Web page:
With apologies to Karl Marx, sports, not religion, is the real opiate
of the masses, an escape from the tensions of travails of everyday
Except in this town.
Here, the gods of sports mock us. Consider:
The Lakers are fading like a distant memory. It’s Kobe Bryant and a
bunch of other guys who will never see their jerseys hanging from the
rafters unless it’s at the hands of an angry mob.
Then Kobe gets his nose smashed and his bell rung in an all-star
game. An all star game? Nobody gets hurt in an all-star game.
But our guy does. My advice: don’t refinance to buy playoff tickets.
The Clippers? They have risen from the ashes. But one key injury or
some other bizarre twist of fate and they’re beloved losers again. We
wish them success, however, if for no other reason than to see those
cheesy ads that Donald Sterling buys in the Times saluting himself as
a great humanitarian.
College basketball in this town is a disaster. USC is painfully inept
and UCLA is dysfunctional. The Bruins are lucky they played all their
game at the Sports Arena this year because nobody saw them.
Hockey is your game? The Kings are crashing faster than space junk.
That’s what happens when you average one goal a month. But be
patient. It’s only been 45 years. They’ll start their Stanley Cup
drive any day now.
The Ducks? Who cares? They’re from Orange County. Besides, how can
you get behind a team that shares a name with Daffy.
Wait, it gets worse.
Football in Los Angeles is personified by USC. Last year, they were
an exciting and powerful team. The problem with the Trojans is that
they rack up NCAA infractions as quickly as they score touchdowns.
Even their women’s tennis team was recently sanctioned.
Now they’re facing serious football scholarship limitations because
of their misdeeds. It could prove damaging. Why don’t they just turn
pro and avoid all these hassles?
UCLA plays football, too. But mostly they spend their time acquiring
bad coaches. Their latest hire has no college coaching experience.
This is either innovation or insanity.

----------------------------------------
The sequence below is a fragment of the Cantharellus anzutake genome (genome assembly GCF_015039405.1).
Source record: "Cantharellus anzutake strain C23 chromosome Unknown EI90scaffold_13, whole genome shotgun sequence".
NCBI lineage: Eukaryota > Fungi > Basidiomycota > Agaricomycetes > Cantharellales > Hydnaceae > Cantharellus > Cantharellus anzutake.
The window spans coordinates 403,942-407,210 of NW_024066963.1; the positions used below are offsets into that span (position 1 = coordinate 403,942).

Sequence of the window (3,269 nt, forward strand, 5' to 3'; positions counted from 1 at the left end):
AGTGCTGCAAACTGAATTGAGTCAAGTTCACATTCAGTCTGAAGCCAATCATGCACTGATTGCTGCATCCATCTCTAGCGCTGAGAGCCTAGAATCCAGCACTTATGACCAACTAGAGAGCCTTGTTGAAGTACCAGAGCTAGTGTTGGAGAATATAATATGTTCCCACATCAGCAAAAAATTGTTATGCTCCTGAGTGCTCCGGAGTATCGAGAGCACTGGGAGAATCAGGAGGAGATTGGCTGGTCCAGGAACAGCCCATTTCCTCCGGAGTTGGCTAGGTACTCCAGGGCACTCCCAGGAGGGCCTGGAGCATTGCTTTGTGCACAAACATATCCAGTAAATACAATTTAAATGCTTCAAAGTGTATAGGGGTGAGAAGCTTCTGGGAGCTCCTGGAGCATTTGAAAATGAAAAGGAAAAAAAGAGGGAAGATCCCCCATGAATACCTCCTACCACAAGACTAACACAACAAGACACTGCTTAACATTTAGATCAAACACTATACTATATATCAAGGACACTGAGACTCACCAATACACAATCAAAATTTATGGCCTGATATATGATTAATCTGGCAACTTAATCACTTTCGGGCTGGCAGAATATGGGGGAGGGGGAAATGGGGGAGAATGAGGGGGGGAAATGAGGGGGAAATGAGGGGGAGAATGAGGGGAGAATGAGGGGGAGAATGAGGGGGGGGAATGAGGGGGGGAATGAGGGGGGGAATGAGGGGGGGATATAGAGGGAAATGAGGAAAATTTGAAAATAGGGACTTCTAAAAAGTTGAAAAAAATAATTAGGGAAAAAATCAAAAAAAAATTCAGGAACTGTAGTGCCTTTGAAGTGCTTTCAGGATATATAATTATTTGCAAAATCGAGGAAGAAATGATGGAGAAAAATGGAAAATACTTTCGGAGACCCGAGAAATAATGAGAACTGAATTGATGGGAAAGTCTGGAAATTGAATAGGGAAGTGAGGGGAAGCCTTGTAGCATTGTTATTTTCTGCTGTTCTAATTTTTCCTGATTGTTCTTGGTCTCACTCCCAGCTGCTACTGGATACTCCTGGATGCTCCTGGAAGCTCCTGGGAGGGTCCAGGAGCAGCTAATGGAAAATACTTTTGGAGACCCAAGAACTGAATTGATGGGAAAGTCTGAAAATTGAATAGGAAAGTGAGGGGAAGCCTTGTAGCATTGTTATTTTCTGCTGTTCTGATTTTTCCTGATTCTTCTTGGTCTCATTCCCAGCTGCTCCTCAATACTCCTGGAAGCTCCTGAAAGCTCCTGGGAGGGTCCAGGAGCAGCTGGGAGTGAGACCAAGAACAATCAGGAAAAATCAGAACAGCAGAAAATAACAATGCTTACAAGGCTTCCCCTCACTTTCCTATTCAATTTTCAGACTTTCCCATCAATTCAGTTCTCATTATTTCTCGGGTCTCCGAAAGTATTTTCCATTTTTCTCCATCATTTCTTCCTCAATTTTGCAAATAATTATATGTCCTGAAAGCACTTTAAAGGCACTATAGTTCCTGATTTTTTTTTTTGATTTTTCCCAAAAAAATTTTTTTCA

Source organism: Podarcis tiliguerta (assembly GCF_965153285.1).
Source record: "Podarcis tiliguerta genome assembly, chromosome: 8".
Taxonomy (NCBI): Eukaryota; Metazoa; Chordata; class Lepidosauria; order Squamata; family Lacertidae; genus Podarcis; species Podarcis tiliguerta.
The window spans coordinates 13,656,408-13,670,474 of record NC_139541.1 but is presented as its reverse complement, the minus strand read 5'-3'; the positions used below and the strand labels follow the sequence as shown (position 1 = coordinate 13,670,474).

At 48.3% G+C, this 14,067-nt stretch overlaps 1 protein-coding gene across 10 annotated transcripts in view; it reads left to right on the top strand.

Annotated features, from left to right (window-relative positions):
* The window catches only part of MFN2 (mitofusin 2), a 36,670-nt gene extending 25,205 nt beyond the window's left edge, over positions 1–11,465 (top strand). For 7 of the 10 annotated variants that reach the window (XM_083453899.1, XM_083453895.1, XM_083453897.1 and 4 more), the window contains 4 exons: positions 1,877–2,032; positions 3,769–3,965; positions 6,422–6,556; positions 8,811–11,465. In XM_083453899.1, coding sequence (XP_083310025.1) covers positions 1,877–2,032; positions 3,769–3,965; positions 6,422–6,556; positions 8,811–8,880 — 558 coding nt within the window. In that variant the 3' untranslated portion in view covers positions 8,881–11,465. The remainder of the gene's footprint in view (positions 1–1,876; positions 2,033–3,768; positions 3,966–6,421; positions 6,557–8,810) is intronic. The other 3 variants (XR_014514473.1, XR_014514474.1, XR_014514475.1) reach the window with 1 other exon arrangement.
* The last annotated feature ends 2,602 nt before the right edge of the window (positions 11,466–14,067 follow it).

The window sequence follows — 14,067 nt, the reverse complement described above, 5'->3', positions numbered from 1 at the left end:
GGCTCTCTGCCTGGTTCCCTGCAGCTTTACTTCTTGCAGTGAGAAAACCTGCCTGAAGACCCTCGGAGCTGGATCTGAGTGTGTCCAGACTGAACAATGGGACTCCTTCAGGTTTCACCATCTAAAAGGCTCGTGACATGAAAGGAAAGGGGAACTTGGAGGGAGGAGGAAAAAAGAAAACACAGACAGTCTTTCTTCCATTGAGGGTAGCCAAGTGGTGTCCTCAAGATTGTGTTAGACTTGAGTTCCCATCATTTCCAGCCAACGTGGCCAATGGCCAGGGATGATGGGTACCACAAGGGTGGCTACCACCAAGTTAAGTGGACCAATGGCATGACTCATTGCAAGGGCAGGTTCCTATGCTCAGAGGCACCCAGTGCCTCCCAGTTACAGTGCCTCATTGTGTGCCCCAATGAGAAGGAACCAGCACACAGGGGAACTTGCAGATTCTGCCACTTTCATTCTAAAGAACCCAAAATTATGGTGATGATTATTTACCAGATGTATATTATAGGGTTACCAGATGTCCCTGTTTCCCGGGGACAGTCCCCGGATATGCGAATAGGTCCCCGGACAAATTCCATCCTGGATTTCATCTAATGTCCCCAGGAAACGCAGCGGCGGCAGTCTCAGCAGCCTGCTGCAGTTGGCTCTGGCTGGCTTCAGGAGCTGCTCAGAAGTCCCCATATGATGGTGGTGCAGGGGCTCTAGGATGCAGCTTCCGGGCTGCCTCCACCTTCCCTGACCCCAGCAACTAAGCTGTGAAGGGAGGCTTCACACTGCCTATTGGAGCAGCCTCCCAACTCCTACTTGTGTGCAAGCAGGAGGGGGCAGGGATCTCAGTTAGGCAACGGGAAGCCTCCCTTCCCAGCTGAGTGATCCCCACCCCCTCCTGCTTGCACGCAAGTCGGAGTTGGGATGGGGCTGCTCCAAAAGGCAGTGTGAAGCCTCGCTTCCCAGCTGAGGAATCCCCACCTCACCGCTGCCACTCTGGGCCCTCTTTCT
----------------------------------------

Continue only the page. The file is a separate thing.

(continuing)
Professional football seems tantalizingly close at times. Both Ed
Roski and Phillip Anschutz stand ready to build billion dollar
There’s just one stumbling block: NFL Commissioner Roger
Goodell says there hasn't been any discussion about adding to the
league's 32 teams and he's not interested in shifting a franchise.
It almost makes you wish the Raiders were back in town.
Which brings us to baseball.
I don’t have to remind you of what has befallen our beloved Dodgers.
Under the direction of owner Frank McCourt, they have achieved the
difficult but dubious distinction of failure on the field and in the
The good news: McCourt is being forced to sell his bankrupt team. The
bad news: he wants to hold on to the parking lots.
McCourt is like a bad flu bug. Just when you think you’ve got it
licked, it comes back to make you miserable again.
His parking lot gambit is either a device to jack up the selling
price or --- our worst nightmare --- an indication that we’ll have to
tolerate him for years to come.
There will be plenty of good seats available at Dodger Stadium this
Then there’s the Angels, a team so insecure they’ve taken to calling
themselves the Los Angeles Angels of Anaheim.
They don’t represent Los Angeles. They’re from Orange County, dammit.
And no matter how many expensive free agents they sign, no matter how
many games they win, they will always be the other team in town.
Besides, how can you root for a team with a waterfall in center field?
ESPN once characterized Atlanta as the worst sports town in America.
But that was because of a lack of fan support.
In our case, it’s as though the country titled to the west and all
the bad karma rolled into Los Angeles County.
So do good deeds. Love your neighbor. Be kind to dogs and kids.
Maybe it will bring us a few winners.